After ten minutes or so, the bleeding had stopped. Mark’s head was thick with fatigue, but there was no point in going back to bed. He had to be up in an hour, and there was still the matter of cleaning up the mess.

Jo kept the cleaning things in the cellar, along with her suitcases and a bewildering array of junk that she refused to simply throw away. Holding his injured hand, he opened the cellar door and peered into the darkness below. At the bottom of the steep wooden stairs lay Jo. Dressed in her business suit, her legs bent beneath her, and her head at an unnatural angle.

“Oh my god! Jo!” he yelled, and ran down the stairs to reach her.

Something orange and hairy entangled itself in Mark’s legs and he plummeted head first down the stairs. As he fell he saw Mr. Whiskers on the staircase, licking his genitals.

“I’m going to kill that fucking cat,” he thought before he landed beside his girlfriend with a wet snap.

Mark lay on the concrete floor twitching. He couldn’t move his body – couldn’t even blink. Blackness closed in around the edge of his vision as he watched the cat strutting down the stairs. The animal brought its face up to his, filling his vision with malicious flat green disks.

Mr. Whiskers turned around and raised its tail into the air.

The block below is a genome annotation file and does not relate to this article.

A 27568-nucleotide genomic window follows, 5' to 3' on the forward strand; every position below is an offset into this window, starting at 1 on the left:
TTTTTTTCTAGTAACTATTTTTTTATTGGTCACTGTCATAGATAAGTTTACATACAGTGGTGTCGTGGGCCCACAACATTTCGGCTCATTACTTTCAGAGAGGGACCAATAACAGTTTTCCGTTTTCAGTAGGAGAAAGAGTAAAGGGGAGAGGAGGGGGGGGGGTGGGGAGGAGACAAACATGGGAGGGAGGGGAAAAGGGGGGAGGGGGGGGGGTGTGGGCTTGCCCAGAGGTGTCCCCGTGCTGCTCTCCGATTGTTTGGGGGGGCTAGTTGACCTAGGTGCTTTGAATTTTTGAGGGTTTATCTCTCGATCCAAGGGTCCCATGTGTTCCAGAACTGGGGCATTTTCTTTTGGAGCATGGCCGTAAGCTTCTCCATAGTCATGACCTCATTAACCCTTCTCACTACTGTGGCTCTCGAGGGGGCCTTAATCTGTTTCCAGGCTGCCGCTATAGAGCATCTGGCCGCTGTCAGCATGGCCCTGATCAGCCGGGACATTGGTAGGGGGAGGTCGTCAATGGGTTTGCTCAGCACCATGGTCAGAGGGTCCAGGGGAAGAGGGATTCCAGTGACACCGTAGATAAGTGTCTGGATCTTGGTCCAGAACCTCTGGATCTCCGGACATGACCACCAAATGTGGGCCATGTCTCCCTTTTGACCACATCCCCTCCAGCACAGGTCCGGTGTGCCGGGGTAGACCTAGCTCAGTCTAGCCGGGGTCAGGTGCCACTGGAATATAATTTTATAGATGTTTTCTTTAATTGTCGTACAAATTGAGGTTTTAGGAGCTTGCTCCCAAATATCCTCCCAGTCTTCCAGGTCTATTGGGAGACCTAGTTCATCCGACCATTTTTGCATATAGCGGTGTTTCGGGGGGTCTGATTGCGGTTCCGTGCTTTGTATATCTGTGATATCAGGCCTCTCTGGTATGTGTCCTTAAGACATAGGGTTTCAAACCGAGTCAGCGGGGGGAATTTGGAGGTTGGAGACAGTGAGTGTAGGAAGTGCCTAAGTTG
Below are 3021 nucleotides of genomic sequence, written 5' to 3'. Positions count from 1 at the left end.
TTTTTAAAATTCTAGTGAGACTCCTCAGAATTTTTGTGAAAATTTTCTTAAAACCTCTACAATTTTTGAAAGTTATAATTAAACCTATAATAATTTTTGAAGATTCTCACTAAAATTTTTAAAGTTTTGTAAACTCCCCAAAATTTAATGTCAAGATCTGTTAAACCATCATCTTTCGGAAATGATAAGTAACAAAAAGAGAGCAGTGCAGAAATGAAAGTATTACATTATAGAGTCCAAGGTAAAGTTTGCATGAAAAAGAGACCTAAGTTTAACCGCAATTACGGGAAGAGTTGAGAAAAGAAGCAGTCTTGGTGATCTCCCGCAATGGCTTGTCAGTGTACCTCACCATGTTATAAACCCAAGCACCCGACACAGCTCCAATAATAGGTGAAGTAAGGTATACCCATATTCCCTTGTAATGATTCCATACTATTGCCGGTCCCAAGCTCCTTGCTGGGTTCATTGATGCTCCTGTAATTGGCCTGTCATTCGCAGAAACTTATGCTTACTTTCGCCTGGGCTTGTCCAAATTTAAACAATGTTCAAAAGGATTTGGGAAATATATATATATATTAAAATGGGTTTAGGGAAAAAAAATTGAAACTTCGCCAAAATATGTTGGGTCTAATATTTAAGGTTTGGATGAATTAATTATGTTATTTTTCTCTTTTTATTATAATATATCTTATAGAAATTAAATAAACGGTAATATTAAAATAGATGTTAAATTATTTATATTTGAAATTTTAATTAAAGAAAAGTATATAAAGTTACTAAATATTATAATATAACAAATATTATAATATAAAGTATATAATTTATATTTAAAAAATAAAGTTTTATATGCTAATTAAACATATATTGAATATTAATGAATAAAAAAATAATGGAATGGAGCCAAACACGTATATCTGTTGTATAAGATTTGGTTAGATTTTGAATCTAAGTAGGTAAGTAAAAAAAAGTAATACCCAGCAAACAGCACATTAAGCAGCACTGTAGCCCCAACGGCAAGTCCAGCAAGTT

“No!” he thought, “It wouldn’t!”

It did.

The acrid urine hit Mark square in the face, burning his eyes and nostrils. Mark watched Mr. Whiskers saunter back up the stairs, pausing at the top to glance back at the dying man. The last thing Mark saw was a grin on the cat's face, and a last contemptuous flick of the tail before the darkness claimed him.

Friday, August 13, 2010

Postcards from the Road by Kevin Craig

Postcards from the Road
by Kevin Craig

I’ll place you curbside, my lovely,
Calico eyes emptied,
life dwindled to a sigh.

You’ll be a postcard
to sadness,
a little girl’s cry.

Soft coat stained and shrill,
you’ll find a square
of fallen sunlight,
dapple your stretched body
into somber green.

I’ll shed a tear
for the sadness yet to come,
the missing purr at morning’s door,
dabbled spots of milk
You’ll not devour.

I’ll set you here amid the grass,
where later they will find you,
a sad refrain,
a lost postcard

from the road.

Wednesday, August 11, 2010

Pirate and the Lady by Jean Airey


by Jean Airey

It has been said there are psychic currents in Englewood that bring people together. I'm beginning to believe these must affect animals as well.